Using sentiment to predict GDP growth and stock returns
This study sheds new light on the question of whether or not sentiment surveys, and the expectations derived from them, are relevant to forecasting economic growth and stock returns, and whether they contain information that is orthogonal to macroeconomic and financial data. I examine 16 sentiment surveys of distinct respondent universes and employ the technique of principal components analysis to extract the common signals from the surveys. I show that the ability of different population groups to anticipate correctly economic growth and excess stock returns is not identical, implying that not all sentiment is the same, although there exist some common components. I demonstrate that sentiment surveys have significant predictive power for both GDP growth and excess stock returns, and that the results are robust to the inclusion of information pertaining to the macroeconomic environment and momentum. Furthermore, the findings reject the conventional wisdom that the effect of sentiment is apparent exclusively in small-capitalization stocks.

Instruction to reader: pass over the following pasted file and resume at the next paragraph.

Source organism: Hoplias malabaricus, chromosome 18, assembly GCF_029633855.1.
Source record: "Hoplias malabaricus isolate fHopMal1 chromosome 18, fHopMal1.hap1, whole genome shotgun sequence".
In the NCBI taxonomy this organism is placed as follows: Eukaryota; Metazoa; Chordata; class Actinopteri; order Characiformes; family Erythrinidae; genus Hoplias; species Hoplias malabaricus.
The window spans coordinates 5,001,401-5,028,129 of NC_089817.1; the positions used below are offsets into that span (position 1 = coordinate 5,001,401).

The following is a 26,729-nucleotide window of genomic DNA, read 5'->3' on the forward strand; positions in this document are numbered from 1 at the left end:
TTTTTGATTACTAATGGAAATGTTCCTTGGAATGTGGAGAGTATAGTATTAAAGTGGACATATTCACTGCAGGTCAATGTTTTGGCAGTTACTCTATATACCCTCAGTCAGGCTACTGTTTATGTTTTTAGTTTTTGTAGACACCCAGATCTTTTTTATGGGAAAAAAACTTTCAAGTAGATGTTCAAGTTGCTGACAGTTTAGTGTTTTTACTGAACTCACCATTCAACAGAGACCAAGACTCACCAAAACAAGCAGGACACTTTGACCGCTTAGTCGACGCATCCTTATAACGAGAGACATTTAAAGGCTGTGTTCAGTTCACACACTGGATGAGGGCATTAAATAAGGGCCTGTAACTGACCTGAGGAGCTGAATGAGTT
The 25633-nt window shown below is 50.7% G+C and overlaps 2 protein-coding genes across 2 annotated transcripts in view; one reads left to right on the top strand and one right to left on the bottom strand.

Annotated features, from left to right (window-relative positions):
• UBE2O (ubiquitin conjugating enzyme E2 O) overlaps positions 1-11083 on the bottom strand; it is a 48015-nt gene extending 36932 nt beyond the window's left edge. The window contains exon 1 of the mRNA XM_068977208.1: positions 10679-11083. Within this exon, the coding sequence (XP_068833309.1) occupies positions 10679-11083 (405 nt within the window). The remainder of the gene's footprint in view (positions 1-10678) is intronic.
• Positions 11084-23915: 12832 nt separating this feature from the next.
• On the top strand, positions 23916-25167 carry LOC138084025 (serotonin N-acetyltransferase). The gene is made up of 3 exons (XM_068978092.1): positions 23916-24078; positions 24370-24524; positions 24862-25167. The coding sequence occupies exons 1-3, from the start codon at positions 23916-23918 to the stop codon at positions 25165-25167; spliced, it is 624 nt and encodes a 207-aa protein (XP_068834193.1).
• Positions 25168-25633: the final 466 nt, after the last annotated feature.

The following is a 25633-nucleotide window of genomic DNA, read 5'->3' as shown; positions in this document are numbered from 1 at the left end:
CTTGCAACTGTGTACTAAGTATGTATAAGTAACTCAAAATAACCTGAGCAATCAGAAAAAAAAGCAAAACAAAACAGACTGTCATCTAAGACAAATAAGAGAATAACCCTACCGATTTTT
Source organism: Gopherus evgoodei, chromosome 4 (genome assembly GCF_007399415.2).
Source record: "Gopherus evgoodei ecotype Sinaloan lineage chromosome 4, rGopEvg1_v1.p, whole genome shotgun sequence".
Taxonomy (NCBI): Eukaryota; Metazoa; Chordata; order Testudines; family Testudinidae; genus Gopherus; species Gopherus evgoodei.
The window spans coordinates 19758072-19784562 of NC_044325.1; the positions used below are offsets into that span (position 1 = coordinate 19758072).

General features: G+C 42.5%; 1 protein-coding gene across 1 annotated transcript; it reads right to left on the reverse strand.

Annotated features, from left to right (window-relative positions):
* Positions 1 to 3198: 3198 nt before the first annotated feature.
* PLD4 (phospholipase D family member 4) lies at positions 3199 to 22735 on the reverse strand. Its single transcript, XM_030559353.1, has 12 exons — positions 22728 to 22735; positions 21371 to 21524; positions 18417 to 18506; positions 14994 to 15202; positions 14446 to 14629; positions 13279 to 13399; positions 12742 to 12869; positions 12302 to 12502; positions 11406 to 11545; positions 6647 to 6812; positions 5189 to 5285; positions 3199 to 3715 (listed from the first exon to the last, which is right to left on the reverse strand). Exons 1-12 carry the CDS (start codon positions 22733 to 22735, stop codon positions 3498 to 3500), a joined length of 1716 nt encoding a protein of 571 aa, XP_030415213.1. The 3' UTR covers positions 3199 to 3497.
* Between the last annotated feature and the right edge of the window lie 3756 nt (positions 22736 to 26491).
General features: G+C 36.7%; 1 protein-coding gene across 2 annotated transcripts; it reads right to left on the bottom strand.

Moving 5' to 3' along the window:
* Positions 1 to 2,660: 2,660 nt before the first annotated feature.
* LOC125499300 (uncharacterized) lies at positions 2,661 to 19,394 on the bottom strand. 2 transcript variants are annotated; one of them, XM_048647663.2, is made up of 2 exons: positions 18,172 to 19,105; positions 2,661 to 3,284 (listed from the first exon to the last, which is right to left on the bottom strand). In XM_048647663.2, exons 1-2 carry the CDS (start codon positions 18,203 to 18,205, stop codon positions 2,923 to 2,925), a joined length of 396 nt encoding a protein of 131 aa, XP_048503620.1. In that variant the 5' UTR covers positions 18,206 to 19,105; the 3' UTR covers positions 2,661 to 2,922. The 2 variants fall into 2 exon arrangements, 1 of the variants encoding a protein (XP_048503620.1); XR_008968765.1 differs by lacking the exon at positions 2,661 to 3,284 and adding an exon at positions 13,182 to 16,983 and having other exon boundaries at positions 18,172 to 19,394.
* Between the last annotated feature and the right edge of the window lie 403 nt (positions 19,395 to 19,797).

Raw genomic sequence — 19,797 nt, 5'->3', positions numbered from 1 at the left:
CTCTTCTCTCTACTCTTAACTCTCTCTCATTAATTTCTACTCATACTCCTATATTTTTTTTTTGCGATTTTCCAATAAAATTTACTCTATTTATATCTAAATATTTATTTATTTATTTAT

|Date of creation:||29 Jun 2008|
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